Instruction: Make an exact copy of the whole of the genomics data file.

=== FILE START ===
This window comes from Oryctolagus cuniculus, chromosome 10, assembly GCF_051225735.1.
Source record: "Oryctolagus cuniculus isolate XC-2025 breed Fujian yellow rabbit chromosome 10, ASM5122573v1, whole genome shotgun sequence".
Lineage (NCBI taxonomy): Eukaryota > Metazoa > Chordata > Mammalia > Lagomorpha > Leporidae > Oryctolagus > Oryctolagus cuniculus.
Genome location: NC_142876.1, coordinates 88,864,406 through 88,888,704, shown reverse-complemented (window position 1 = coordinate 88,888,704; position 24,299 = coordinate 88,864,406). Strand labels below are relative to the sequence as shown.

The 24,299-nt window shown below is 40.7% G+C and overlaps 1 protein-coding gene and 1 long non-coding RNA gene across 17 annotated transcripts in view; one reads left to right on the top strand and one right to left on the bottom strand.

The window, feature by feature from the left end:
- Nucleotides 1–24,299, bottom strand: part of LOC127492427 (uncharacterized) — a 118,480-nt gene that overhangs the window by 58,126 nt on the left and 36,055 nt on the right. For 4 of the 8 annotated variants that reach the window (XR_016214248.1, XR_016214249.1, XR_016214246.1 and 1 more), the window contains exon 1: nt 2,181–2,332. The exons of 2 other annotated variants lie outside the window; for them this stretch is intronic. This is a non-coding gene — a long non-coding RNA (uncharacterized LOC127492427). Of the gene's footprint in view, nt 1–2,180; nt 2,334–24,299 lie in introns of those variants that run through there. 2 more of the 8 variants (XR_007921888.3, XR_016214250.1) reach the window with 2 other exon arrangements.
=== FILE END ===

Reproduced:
This window comes from Oryctolagus cuniculus, chromosome 10, assembly GCF_051225735.1.
Source record: "Oryctolagus cuniculus isolate XC-2025 breed Fujian yellow rabbit chromosome 10, ASM5122573v1, whole genome shotgun sequence".
Lineage (NCBI taxonomy): Eukaryota > Metazoa > Chordata > Mammalia > Lagomorpha > Leporidae > Oryctolagus > Oryctolagus cuniculus.
Genome location: NC_142876.1, coordinates 88,864,406 through 88,888,704, shown reverse-complemented (window position 1 = coordinate 88,888,704; position 24,299 = coordinate 88,864,406). Strand labels below are relative to the sequence as shown.

The 24,299-nt window shown below is 40.7% G+C and overlaps 1 protein-coding gene and 1 long non-coding RNA gene across 17 annotated transcripts in view; one reads left to right on the top strand and one right to left on the bottom strand.

The window, feature by feature from the left end:
- Nucleotides 1–24,299, bottom strand: part of LOC127492427 (uncharacterized) — a 118,480-nt gene that overhangs the window by 58,126 nt on the left and 36,055 nt on the right. For 4 of the 8 annotated variants that reach the window (XR_016214248.1, XR_016214249.1, XR_016214246.1 and 1 more), the window contains exon 1: nt 2,181–2,332. The exons of 2 other annotated variants lie outside the window; for them this stretch is intronic. This is a non-coding gene — a long non-coding RNA (uncharacterized LOC127492427). Of the gene's footprint in view, nt 1–2,180; nt 2,334–24,299 lie in introns of those variants that run through there. 2 more of the 8 variants (XR_007921888.3, XR_016214250.1) reach the window with 2 other exon arrangements.